New measurements of the blackness of the sky show that galaxies number only hundreds of billions.
How dark is the sky, and what does it tell us about the number of galaxies in the visible universe? Astronomers can estimate the total number of galaxies by counting everything visible in a Hubble deep field and then multiplying them by the total area of the sky. But other galaxies are too faint and distant to directly detect. Still, we can not count them, but their light is enough with a faint glow.
To measure this glow, astronomical satellites must escape the inner solar system and its light pollution caused by sunlight reflecting dust. A team of researchers has used observations from NASA‘s New Horizons mission to Pluto and the Kuiper Belt to determine the brightness of this cosmic optical background. Their result sets an upper limit for the abundance of faint, unresolved galaxies, showing that they number only hundreds of billions, not 2 trillion galaxies as previously thought.
How dark is the room? If you get away from the city lights and look up, the sky between the stars actually looks very dark. Above the Earth’s atmosphere, outer space is dimmed even more and fades to an ink black. And yet there is no room, even there absolutely black. The universe has a flooded faint glimpse of countless distant stars and galaxies.
New measurements of the faint background glow show that the unseen galaxies are smaller than some theoretical studies suggested, and they number only in hundreds of billions rather than the previously reported two trillion galaxies.
“It’s an important number to know – how many galaxies are there?” said Marc Postman of the Space Telescope Science Institute in Baltimore, Maryland, a lead author of the study. “We simply do not see the light of two trillion galaxies.”
The previous estimate was extrapolated from very deep sky observations from NASAs Hubble Space Telescope. It relied on mathematical models to estimate how many galaxies were too small and weak for Hubble to see. That team concluded that 90% of the galaxies in the universe were beyond Hubble’s ability to detect in visible light. The new findings, based on measurements from NASA’s distant New Horizons mission, suggest a far more modest number.
“Take all the galaxies Hubble can see, double the number, and that’s what we see – but nothing more,” said Tod Lauer of NSF’s NOIRLab, a lead author of the study.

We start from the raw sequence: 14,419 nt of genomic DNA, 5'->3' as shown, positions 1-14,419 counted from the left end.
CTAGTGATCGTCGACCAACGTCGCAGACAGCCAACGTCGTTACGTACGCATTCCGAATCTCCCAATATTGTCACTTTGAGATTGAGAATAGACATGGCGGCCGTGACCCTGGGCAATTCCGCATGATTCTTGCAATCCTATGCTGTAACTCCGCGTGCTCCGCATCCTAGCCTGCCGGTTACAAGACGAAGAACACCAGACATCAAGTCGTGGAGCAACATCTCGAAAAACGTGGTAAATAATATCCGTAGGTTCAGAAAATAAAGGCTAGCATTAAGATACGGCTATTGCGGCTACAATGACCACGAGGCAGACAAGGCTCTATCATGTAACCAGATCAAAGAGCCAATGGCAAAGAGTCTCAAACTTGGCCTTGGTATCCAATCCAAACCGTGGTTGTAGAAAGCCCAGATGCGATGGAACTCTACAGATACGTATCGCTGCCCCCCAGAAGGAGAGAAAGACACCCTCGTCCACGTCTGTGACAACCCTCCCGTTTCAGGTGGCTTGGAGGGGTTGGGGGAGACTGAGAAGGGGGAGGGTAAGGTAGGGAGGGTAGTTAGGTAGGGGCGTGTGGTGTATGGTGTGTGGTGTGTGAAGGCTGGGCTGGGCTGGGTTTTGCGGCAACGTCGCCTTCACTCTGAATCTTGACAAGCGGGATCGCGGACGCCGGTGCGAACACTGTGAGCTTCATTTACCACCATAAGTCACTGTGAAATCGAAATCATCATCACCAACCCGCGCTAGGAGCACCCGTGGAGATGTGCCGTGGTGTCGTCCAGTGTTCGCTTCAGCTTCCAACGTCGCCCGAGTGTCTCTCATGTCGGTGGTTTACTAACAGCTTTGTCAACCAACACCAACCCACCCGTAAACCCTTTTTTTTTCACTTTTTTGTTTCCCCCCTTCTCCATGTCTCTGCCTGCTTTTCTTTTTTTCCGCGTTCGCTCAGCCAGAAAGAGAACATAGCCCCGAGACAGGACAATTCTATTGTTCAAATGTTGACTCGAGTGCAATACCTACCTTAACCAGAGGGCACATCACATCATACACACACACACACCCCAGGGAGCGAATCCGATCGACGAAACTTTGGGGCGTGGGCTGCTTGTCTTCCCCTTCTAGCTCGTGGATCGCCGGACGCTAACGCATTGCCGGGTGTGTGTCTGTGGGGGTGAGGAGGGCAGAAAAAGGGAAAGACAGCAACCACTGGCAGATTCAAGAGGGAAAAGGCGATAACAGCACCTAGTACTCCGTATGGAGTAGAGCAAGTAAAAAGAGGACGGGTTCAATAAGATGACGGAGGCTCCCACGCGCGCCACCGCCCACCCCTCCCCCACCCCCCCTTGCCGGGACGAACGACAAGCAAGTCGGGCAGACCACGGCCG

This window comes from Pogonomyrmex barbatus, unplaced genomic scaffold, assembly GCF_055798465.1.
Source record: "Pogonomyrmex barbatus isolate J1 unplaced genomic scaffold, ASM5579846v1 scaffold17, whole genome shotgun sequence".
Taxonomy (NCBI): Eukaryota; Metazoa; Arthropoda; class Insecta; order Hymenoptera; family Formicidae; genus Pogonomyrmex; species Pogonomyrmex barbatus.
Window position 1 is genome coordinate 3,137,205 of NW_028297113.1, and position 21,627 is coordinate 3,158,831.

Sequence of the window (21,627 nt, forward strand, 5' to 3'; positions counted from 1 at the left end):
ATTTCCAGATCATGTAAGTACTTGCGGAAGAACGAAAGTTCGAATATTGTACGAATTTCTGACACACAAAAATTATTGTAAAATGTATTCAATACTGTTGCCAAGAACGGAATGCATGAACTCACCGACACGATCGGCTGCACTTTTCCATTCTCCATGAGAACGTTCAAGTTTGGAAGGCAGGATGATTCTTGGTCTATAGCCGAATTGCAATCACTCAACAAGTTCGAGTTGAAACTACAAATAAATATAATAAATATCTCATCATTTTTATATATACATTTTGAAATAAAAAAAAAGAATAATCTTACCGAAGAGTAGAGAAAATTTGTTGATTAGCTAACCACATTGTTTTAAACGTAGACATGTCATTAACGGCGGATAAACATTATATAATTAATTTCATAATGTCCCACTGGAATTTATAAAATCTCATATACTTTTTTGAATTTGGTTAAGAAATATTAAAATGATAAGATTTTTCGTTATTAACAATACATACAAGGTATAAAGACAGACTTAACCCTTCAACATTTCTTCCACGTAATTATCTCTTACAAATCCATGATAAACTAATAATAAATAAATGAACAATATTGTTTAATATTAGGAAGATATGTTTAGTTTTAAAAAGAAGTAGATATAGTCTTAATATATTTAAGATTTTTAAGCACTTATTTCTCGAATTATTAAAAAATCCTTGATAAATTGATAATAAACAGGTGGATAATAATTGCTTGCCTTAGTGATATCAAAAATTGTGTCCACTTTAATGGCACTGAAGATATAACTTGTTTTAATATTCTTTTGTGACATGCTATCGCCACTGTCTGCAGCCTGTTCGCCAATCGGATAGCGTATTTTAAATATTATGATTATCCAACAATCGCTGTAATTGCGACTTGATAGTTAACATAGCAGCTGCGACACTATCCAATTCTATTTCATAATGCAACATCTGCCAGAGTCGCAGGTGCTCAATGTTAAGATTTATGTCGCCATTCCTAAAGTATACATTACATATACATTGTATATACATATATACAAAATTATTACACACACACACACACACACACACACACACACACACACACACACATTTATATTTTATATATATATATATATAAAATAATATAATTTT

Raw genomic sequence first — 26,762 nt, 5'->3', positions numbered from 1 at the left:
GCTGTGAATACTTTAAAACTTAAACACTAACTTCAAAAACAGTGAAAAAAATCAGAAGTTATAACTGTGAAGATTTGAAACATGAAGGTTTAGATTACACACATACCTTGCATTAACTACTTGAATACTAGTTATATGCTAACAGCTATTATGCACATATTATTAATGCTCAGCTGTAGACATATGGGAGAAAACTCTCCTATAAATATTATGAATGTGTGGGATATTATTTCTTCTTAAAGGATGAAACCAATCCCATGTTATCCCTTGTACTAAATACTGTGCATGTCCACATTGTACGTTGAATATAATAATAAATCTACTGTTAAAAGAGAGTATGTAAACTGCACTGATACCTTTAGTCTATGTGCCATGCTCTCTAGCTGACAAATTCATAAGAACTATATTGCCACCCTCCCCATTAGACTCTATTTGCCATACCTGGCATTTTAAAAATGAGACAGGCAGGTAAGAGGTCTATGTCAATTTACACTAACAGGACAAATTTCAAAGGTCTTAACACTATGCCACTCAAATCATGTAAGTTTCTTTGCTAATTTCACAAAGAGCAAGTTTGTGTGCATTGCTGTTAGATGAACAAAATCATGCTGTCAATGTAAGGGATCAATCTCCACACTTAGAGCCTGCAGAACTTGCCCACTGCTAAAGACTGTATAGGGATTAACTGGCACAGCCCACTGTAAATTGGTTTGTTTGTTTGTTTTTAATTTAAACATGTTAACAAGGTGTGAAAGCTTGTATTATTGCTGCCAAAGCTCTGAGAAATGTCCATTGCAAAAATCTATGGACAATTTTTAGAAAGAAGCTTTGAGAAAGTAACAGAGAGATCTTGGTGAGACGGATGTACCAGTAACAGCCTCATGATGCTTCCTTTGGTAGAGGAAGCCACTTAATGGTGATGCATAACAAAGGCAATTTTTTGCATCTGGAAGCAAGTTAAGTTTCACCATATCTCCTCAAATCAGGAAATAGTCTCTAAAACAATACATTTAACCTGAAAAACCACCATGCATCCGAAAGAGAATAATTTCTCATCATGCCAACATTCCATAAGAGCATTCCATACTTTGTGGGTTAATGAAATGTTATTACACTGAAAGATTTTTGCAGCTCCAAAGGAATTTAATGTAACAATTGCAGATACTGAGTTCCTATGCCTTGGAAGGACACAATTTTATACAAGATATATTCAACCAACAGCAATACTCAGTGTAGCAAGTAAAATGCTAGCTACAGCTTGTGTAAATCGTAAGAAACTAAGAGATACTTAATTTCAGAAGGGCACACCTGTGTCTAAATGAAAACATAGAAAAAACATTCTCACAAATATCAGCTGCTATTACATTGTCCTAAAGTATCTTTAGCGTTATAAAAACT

These results will be presented on Wednesday, January 13 at a meeting of the American Astronomical Society, which is open to registered participants.
The cosmic optical background that the team tried to measure is the visible light equivalent of the more well-known cosmic microwave background – the faint afterglow of the Big Bang itself before stars ever existed.
“While the cosmic microwave background tells us about the first 450,000 years after the big bang, the cosmic optical background tells us something about the sum of all the stars that have ever formed since then,” Postman explained. “It puts a limit on the total number of galaxies that have been created and where they can be in time.”
As strong as Hubble is, the team could not use it to make these observations. Although Hubble is in space, it orbits the Earth and still suffers from light pollution. The inner solar system is filled with tiny dust particles from decomposed asteroids and comets. Sunlight reflects these particles and creates a glow called the light of the zodiac that can be observed even by skywatchers on the ground.
To escape the light of the zodiac, the team had to use an observatory that escaped the inner solar system. Fortunately, the New Horizons spacecraft, which has provided the closest images ever of Pluto and the Kuiper Belt object Arrokoth, is far enough to make these measurements. At its distance (more than 4 billion miles away when these observations were made), New Horizons experiences a surrounding sky 10 times darker than the darkest sky available to Hubble.
“These measurements are extremely difficult. Many people have been trying to do this for a long time, ”Lauer said. “New Horizons provided us with a vantage point to measure the cosmic optical background better than anyone has been able to do.”
The team analyzed existing images from New Horizon’s archives. To tease out the faint background glow, they had to correct a number of other factors. For example, they drew light from the expected galaxies that are too faint to be identified. The most challenging correction was to remove light from The Milky Way stars reflected from interstellar dust and into the camera.
The remaining signal, although extremely weak, was still measurable. Postman compared it to living in a remote area far from the city lights and lying in your bedroom at night with the curtains open. If a neighbor a mile further down the road opened their refrigerator looking for a midnight snack, and the light from their refrigerator reflected from the bedroom walls, it would be as bright as the background New Horizons discovered.
So what could be the source of this remaining glow? It is possible that an abundance of dwarf galaxies in the relatively nearby universe is just beyond detectability. Or the diffuse halos of stars surrounding galaxies may be brighter than expected. There may be a population of eerie, intergalactic stars scattered throughout the cosmos. Perhaps most intriguing, there may be many more faint, distant galaxies than theories suggest. This would mean that the smooth distribution of galaxy sizes measured to date rises sharply just beyond the weakest systems we can see – just as there are many more pebbles on a beach than rocks.
NASA is coming James Webb Space Telescope can possibly help solve the mystery. If faint, individual galaxies are the cause, Webb ultra-deep field observations must be able to detect them.
This study is accepted for publication in the Astrophysical Journal.